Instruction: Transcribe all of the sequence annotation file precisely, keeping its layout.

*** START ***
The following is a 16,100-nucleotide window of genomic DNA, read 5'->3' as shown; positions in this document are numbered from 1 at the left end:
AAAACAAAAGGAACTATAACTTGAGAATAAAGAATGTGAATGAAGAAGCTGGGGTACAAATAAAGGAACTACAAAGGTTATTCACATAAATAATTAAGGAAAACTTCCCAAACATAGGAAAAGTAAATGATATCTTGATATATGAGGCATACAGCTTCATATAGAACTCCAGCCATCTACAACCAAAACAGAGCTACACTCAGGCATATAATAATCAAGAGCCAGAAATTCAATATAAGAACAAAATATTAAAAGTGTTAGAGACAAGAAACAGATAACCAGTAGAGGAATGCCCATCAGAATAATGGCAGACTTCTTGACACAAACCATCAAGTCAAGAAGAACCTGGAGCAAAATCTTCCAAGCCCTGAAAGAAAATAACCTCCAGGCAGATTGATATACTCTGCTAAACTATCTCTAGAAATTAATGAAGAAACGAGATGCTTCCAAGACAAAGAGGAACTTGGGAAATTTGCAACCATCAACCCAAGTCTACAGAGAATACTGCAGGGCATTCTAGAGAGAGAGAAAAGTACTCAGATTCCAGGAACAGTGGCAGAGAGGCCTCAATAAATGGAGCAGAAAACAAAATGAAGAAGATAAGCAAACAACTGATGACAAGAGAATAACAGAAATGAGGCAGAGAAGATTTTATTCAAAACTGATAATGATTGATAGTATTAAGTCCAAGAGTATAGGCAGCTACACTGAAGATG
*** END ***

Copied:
The following is a 16,100-nucleotide window of genomic DNA, read 5'->3' as shown; positions in this document are numbered from 1 at the left end:
AAAACAAAAGGAACTATAACTTGAGAATAAAGAATGTGAATGAAGAAGCTGGGGTACAAATAAAGGAACTACAAAGGTTATTCACATAAATAATTAAGGAAAACTTCCCAAACATAGGAAAAGTAAATGATATCTTGATATATGAGGCATACAGCTTCATATAGAACTCCAGCCATCTACAACCAAAACAGAGCTACACTCAGGCATATAATAATCAAGAGCCAGAAATTCAATATAAGAACAAAATATTAAAAGTGTTAGAGACAAGAAACAGATAACCAGTAGAGGAATGCCCATCAGAATAATGGCAGACTTCTTGACACAAACCATCAAGTCAAGAAGAACCTGGAGCAAAATCTTCCAAGCCCTGAAAGAAAATAACCTCCAGGCAGATTGATATACTCTGCTAAACTATCTCTAGAAATTAATGAAGAAACGAGATGCTTCCAAGACAAAGAGGAACTTGGGAAATTTGCAACCATCAACCCAAGTCTACAGAGAATACTGCAGGGCATTCTAGAGAGAGAGAAAAGTACTCAGATTCCAGGAACAGTGGCAGAGAGGCCTCAATAAATGGAGCAGAAAACAAAATGAAGAAGATAAGCAAACAACTGATGACAAGAGAATAACAGAAATGAGGCAGAGAAGATTTTATTCAAAACTGATAATGATTGATAGTATTAAGTCCAAGAGTATAGGCAGCTACACTGAAGATG